By Carolina Oxenstierna
Mr. Floyd Larry is a rapidly growing alternative independent artist who has amassed tens of thousands of listeners just within the past few months. Though based in Miami, his fanbase is quickly branching out of his hometown and into the headphones of listeners across the world. I came across him while scrolling through Tiktok, where I stumbled upon a livestream of him performing a collection of his music – all of which he writes, records, and produces entirely on his own – directly from the intimate setting of his bedroom. I was immediately entranced by the hypnotic guitar riffs and melancholic melodies that accompanied and decided to look through his Tik Tok page, which is full of short clips of his original work. His recent single “FEELALONE” is a somber yet delicate song tackling the struggles of solitude and feelings of isolation. Prior to this single, he has released several singles and two full albums since 2021, with “Dream Punk'' being his most recent album. It was purposefully released on 2/22/22 to utilize the ‘angel number’ that manifests faith and hope, in order to signify that his music is “on the right path.” In a brief interview with Mr. Floyd Larry, I got the opportunity to hear more about his music, the inspiration behind it all, and his platform as an artist primarily on social media.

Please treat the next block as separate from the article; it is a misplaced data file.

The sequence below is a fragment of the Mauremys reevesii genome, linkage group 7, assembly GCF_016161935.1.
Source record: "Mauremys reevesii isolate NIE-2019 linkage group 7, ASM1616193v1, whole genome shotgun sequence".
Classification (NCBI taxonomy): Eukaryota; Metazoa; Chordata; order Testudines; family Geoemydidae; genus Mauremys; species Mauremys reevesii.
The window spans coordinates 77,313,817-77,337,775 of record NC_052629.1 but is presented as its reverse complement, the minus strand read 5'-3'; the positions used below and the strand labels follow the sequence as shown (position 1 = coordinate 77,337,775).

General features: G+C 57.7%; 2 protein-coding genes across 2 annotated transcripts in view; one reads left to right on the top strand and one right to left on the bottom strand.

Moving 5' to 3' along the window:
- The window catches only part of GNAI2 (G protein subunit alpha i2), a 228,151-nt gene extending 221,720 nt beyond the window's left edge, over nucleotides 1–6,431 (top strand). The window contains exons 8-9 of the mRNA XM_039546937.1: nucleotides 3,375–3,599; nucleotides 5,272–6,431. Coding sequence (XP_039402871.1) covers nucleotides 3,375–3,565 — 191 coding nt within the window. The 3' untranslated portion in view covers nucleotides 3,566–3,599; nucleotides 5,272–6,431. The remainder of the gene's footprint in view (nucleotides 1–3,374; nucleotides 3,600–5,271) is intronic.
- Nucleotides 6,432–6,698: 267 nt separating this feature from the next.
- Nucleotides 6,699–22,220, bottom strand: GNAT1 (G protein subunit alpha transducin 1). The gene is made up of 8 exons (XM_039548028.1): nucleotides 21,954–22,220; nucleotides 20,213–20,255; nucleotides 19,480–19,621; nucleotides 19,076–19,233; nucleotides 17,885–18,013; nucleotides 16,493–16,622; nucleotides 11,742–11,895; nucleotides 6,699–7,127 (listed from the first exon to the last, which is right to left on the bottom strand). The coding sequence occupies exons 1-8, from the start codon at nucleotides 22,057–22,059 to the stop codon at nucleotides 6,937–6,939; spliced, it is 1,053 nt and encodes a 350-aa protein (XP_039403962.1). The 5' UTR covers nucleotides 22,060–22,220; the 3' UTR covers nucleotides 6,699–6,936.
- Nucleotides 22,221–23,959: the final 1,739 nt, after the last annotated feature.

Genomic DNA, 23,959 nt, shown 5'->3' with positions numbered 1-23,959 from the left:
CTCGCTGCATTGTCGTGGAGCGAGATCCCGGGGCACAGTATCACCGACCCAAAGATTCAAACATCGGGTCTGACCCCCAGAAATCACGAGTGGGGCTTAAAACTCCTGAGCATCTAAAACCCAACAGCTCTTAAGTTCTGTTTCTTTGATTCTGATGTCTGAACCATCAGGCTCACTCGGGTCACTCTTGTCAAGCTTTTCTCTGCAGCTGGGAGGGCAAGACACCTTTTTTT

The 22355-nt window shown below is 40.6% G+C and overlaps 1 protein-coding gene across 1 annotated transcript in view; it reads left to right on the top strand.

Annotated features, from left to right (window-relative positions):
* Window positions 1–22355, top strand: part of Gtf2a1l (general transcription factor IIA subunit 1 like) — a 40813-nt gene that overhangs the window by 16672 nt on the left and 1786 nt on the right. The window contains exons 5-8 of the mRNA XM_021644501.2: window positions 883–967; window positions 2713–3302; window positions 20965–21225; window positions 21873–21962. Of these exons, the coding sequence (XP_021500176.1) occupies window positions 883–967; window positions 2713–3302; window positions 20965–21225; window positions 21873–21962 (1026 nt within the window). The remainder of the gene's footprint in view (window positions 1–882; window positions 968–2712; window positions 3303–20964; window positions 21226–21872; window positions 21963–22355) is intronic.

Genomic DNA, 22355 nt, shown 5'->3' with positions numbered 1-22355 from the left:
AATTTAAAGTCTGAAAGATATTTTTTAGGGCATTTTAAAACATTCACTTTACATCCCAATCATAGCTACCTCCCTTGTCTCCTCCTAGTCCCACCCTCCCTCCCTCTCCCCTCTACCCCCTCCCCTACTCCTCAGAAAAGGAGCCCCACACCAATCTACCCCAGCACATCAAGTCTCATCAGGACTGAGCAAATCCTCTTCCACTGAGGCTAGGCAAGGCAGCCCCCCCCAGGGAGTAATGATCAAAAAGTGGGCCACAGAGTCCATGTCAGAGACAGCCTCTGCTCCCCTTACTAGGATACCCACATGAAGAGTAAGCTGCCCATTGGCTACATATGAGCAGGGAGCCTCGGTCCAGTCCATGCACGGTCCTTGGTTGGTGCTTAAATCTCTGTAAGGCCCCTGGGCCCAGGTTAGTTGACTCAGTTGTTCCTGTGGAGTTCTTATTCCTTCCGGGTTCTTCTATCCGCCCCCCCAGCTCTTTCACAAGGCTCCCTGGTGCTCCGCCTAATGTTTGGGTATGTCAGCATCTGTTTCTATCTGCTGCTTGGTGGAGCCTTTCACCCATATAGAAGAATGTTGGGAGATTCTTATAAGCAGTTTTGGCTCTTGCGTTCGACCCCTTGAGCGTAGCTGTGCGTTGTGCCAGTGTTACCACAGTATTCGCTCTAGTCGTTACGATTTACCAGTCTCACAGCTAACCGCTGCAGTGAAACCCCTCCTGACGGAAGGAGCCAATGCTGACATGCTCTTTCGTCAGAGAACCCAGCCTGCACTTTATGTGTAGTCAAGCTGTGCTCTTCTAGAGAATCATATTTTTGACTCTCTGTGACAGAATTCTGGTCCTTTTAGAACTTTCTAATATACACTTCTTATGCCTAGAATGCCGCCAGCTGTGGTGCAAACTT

What drew you to start making music? How long have you been making music?
I started making music about four years ago. I was inspired by Steve Lacy after I saw he was making beats on his phone, and that’s pretty much what I started doing too. I just downloaded Garageband and started experimenting.
What does making music and being an independent artist mean to you?
Making music means everything to me. It helps me to better express myself, and it’s an outlet to get feelings out there that I feel I can’t tell most people -- or really anyone.
How would you describe your music?